By Riley Kaminer
Last September, Daniel Kleinman founded Seaworthy Collective, a startup social enterprise that aims to empower a community of marine entrepreneurs.
Through this initiative, Kleinman hopes to facilitate innovative approaches to tackling some of the biggest threats to the natural environment by leveraging the power of the seas. From reducing plastic pollution to carbon dioxide and greenhouse gas removal, Kleinman sees abundant opportunities in earth’s most abundant resource.
Investors are taking note. Kleinman has just inked a deal with Miami-based impact investment firm Logos Capital to set up a $30 million “Blue Economy Fund.” Seaworthy Collective will advise Logos Capital on how to discover and vet startups working in the ocean tech space. In return, the Collective will make use of the VC’s international network of investors to help secure funding for projects in their ecosystem.
What is the Blue Economy? It’s any business that has to do with the ocean, Kleinman explained. But the key word is “regeneration.”
“Sustainability for the ocean is mitigation at best,” Kleinman said. Instead, he proposes a “regenerative blue economy” led by innovators who are “building solutions that solve problems at their root.”
This approach stands in stark contrast to that which Kleinman saw in his years working as a US Navy contractor. He argues that private interests are often at odds with efforts to solve the ocean’s greatest problems.
“9 of the 10 biggest companies in the ocean economy are fossil fuel corporations,” explained Kleinman, highlighting the need for a paradigm shift around how we approach one of our most important natural resources.
This need for fresh perspectives was what motivated Seaworthy Collective to develop its first Opportunities for Sea Change venture studio cohort. The program has already received over 100 applications from students and industry veterans alike want to work with Kleinman and team to develop cutting-edge ocean technology.
“With the venture studio, I wanted to show people that you don’t need a PhD or a marine science degree to innovate,” Kleinman said.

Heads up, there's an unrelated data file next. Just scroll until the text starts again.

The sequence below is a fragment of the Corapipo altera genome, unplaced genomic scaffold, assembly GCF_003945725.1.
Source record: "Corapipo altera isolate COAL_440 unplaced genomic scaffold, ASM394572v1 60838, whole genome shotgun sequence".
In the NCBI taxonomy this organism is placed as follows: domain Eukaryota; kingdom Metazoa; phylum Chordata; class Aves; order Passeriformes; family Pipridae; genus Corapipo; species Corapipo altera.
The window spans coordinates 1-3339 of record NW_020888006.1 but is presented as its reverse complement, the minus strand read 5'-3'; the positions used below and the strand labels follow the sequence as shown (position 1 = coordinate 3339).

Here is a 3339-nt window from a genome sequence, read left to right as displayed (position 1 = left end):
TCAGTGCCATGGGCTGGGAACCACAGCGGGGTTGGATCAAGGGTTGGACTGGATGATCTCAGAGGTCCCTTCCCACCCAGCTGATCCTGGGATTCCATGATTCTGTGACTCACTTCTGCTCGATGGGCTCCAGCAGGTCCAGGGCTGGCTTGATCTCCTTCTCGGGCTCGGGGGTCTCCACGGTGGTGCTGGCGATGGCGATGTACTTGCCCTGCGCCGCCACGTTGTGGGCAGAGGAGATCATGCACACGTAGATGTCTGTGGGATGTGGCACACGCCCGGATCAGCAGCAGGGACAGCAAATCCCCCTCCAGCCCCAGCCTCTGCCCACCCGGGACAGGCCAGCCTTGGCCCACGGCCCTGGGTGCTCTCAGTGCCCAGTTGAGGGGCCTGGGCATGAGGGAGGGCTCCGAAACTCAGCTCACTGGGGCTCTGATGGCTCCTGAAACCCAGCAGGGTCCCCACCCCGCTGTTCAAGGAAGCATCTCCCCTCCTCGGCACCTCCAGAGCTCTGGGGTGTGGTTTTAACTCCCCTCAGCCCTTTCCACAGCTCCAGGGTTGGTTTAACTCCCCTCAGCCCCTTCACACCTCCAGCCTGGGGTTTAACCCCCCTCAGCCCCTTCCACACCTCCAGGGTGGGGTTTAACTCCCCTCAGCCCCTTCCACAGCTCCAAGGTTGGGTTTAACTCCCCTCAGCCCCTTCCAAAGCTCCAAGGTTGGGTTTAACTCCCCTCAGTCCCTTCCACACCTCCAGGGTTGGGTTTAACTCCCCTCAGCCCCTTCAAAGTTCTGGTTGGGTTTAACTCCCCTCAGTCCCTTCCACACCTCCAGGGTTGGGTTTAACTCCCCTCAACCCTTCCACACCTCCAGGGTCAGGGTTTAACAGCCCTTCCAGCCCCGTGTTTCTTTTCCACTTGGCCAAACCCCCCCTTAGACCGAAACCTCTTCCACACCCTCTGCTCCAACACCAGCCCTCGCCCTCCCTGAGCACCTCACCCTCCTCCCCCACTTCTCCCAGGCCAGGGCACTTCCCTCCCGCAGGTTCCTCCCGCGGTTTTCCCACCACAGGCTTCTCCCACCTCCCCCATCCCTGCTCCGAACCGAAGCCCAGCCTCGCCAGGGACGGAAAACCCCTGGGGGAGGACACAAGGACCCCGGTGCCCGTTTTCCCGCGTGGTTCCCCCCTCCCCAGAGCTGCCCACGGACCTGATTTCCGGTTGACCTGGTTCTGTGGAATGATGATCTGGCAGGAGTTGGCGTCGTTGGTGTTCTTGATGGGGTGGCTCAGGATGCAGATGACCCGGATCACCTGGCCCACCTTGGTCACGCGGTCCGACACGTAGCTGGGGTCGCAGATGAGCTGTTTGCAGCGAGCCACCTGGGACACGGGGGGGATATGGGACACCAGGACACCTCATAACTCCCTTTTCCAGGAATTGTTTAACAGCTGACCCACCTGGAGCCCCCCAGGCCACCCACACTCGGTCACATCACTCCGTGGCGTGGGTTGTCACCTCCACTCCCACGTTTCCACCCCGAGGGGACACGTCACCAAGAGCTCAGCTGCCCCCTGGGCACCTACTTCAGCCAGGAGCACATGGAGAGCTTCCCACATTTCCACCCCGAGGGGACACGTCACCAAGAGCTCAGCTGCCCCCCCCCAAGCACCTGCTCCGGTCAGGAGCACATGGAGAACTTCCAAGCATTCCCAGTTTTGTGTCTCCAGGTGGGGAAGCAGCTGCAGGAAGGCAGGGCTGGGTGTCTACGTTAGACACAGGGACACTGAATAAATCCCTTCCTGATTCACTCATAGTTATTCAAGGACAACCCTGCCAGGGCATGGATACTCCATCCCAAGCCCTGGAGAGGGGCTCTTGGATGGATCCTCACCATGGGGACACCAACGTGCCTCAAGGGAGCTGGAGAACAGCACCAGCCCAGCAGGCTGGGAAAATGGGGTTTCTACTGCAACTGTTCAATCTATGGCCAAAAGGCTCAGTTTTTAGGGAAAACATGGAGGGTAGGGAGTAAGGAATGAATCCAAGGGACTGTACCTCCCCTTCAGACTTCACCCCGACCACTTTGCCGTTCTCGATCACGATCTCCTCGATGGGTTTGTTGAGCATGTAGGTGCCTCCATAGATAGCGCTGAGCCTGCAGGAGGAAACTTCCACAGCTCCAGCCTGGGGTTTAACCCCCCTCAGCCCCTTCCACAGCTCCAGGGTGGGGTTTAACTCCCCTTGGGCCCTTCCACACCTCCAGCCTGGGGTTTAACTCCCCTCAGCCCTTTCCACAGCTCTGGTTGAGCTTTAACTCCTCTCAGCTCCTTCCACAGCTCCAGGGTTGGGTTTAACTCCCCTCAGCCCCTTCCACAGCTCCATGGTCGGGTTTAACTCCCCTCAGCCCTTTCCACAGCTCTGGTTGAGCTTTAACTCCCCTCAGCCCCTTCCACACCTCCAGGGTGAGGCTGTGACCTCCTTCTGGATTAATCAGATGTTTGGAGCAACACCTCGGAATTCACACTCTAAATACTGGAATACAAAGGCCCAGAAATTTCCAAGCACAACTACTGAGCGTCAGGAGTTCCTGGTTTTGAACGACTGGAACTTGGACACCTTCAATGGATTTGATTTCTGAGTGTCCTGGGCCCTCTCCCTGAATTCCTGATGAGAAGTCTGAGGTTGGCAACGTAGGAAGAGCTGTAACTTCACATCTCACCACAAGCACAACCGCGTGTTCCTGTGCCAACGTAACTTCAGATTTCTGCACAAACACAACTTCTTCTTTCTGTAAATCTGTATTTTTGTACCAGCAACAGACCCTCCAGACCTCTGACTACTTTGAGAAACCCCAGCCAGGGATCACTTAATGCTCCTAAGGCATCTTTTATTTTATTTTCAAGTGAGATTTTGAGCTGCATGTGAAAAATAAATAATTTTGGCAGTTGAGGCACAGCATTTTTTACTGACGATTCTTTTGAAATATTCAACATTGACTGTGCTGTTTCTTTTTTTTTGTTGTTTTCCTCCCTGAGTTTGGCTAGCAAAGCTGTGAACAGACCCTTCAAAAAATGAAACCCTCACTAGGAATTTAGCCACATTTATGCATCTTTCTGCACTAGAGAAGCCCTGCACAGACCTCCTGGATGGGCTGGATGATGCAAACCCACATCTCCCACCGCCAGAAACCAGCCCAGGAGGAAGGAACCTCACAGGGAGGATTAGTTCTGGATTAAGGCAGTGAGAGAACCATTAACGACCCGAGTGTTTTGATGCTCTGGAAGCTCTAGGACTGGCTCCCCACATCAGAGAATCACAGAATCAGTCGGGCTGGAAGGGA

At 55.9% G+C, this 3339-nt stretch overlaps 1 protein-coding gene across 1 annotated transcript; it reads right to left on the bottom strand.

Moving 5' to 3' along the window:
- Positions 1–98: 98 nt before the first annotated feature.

“I want to break down barriers, be inclusive, and accessible,” he said, describing Seaworthy Collective as a vehicle for “social impact to enable environmental impact.” That socially-driven mission was what got him recently featured in one of Miami Mayor Francis Suarez’s Cafecito Talks.
Kleinman, currently finishing a master’s degree in ocean exploration science at the University of Miami, has just started raising a $500,000 seed round for Seaworthy Collective. Kleinman also hopes to raise $250,000 in additional funds from sponsorships and philanthropic organizations.
Seaworthy Collective is currently pre-revenue and reliant on the efforts of about 20 volunteers. Kleinman said that this funding will enable Seaworthy Collective to hire the staff needed to fulfill his mission, as well as working capital to support their upcoming venture studio and other programs in the pipeline.
For Kleinman, jumping into Seaworthy was a leap of faith: “I left a perfectly stable job in San Diego to return to South Florida and launch Seaworthy.”
That says a lot about the Miami tech ecosystem. This Broward native left our region “10 years ago because [he] didn’t see the opportunity here to do impactful ocean technology work.” The recent expansion of the local tech scene changed all that.
“This is the moment,” Kleinman said. “I can’t imagine a better time for this to happen than now.”
Photo at top of post was taken at an Tech Beach Earth Day event.